slaughter, precipitated by Nineteenth Century world views
and conditions, is seen as a closed chapter in the history
of the West. It is viewed from the standpoint of the Twentieth
Century as a necessary but somewhat regrettable evil. Most
of all, it is considered a completed event, something that
had to be done once and for all. The Indians were put on reservations,
the bison on ranches; end of story. Or is it?
This struggle, between white and Indian, between cattle and
bison, between two strikingly dissimilar ways of life, is
alive and strong today. The extirpation of the herds in the
last century and the current slaughter taking place outside
Yellowstone National Park are closely related and fueled by
many of the same economic motivations, personal fears, and
misunderstandings. The bison were exterminated as a means
of creating and maintaining the dominance of the cattle culture
across the Great Plains and the West. On the eve of the Twenty-first
Century, many of the same forces are still in place.
once ranged from the eastern seaboard to Oregon and California;
from Great Slave Lake in northern Alberta to northern Mexico.
Although no one will ever know exactly how many bison once
inhabited North America, estimates range from twenty-five
to seventy million. William Hornaday, a naturalist who spent
considerable time in the West, both before and during the
most severe years of the slaughter, comments on the seemingly
infinite bison population and the impossibility of estimating
would have been as easy to count or to estimate the number
of leaves in a forest as to calculate the number of buffaloes
living at any given time during the history of the species
previous to 1870 (quoted in Rifkin, 74).
great herds were not decimated overnight. The slaughter was
a gradual process, reaching full momentum in the 1870s. It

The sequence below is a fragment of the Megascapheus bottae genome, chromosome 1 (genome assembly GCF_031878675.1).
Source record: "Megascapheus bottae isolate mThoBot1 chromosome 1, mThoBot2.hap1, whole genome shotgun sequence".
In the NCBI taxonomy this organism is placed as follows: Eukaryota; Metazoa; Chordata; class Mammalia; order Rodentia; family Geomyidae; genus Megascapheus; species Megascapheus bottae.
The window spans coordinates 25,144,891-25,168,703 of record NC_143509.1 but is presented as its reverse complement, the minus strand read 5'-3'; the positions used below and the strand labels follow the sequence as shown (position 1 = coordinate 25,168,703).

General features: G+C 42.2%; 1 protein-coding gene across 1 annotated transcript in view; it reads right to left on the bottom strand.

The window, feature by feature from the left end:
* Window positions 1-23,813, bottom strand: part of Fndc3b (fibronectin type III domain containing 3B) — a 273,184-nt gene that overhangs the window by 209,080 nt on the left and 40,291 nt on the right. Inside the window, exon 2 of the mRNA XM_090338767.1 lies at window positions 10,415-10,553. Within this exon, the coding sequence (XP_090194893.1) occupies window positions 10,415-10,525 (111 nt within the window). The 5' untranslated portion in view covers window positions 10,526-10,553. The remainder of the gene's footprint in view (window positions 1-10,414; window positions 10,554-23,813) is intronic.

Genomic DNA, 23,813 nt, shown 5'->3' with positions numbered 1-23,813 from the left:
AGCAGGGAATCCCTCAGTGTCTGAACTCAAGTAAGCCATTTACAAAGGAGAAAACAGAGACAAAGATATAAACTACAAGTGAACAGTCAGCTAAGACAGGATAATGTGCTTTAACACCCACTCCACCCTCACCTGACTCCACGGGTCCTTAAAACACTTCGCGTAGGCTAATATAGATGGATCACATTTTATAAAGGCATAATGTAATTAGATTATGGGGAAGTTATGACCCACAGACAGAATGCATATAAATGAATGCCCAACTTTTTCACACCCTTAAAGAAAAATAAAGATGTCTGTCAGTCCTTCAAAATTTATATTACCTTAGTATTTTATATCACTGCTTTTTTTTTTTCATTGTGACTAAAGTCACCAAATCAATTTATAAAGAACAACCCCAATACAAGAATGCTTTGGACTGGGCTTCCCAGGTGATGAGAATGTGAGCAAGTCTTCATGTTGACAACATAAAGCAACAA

started with the Indians, who had relied upon and hunted buffalo
for thousands of years. Without the arrival of the whites--and
with them the gun, the horse, and the market for bison--the
Indians probably could have lived in perpetuity with the bison.
But with horse and gun--which plains tribes received from
their southern neighbors who, in turn, received them from
the Spanish--the Indians were able to kill buffalo with greater
ease. As the market for buffalo, particularly their hides,
emerged in the 1820s, the bison population began to decline.
In the years following the Civil War demand for beef, hides,
and tallow skyrocketed as the North began to rebuild its economy
and expand its industrial base. (This increased emphasis on
industrialization simultaneously increased demand for buffalo
hides, which provided a strong yet elastic material from which
to make belts to drive machinery.) The growing middle and
upper classes had a nearly insatiable appetite for beef, and
the postwar economic boom gave them the buying power to satisfy
it. Texas alone could not feed the demand. In response ranchers
turned to the western plains, a vast area that had already
demonstrated its ability to sustain large and healthy populations
But first, the plains' inhabitants--the Indian and the buffalo--had
to be removed . This fit in well with the U.S. government's
agenda of "civilizing" or assimilating the Indians.